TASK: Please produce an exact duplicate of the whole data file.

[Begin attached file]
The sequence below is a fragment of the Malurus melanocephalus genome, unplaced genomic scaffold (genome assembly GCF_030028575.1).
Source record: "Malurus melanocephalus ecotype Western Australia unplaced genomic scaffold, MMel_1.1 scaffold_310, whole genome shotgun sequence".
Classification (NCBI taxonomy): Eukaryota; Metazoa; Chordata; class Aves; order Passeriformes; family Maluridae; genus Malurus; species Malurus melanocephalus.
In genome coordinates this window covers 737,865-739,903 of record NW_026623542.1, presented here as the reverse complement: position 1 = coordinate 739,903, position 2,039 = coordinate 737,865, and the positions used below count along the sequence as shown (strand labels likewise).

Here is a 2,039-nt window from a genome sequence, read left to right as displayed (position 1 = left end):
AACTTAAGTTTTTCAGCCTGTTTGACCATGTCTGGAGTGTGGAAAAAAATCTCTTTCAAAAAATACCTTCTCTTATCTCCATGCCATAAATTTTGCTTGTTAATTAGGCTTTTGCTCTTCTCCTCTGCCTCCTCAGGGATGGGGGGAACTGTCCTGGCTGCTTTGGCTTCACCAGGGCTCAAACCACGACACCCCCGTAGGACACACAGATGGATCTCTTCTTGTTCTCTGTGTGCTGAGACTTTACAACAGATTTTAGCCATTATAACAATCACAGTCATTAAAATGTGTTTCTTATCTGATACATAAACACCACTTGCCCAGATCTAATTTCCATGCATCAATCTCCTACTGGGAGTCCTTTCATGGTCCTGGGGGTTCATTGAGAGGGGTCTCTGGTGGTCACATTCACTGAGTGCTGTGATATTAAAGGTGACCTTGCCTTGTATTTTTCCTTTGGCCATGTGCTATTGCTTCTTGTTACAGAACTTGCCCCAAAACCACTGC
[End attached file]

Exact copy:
The sequence below is a fragment of the Malurus melanocephalus genome, unplaced genomic scaffold (genome assembly GCF_030028575.1).
Source record: "Malurus melanocephalus ecotype Western Australia unplaced genomic scaffold, MMel_1.1 scaffold_310, whole genome shotgun sequence".
Classification (NCBI taxonomy): Eukaryota; Metazoa; Chordata; class Aves; order Passeriformes; family Maluridae; genus Malurus; species Malurus melanocephalus.
In genome coordinates this window covers 737,865-739,903 of record NW_026623542.1, presented here as the reverse complement: position 1 = coordinate 739,903, position 2,039 = coordinate 737,865, and the positions used below count along the sequence as shown (strand labels likewise).

Here is a 2,039-nt window from a genome sequence, read left to right as displayed (position 1 = left end):
AACTTAAGTTTTTCAGCCTGTTTGACCATGTCTGGAGTGTGGAAAAAAATCTCTTTCAAAAAATACCTTCTCTTATCTCCATGCCATAAATTTTGCTTGTTAATTAGGCTTTTGCTCTTCTCCTCTGCCTCCTCAGGGATGGGGGGAACTGTCCTGGCTGCTTTGGCTTCACCAGGGCTCAAACCACGACACCCCCGTAGGACACACAGATGGATCTCTTCTTGTTCTCTGTGTGCTGAGACTTTACAACAGATTTTAGCCATTATAACAATCACAGTCATTAAAATGTGTTTCTTATCTGATACATAAACACCACTTGCCCAGATCTAATTTCCATGCATCAATCTCCTACTGGGAGTCCTTTCATGGTCCTGGGGGTTCATTGAGAGGGGTCTCTGGTGGTCACATTCACTGAGTGCTGTGATATTAAAGGTGACCTTGCCTTGTATTTTTCCTTTGGCCATGTGCTATTGCTTCTTGTTACAGAACTTGCCCCAAAACCACTGC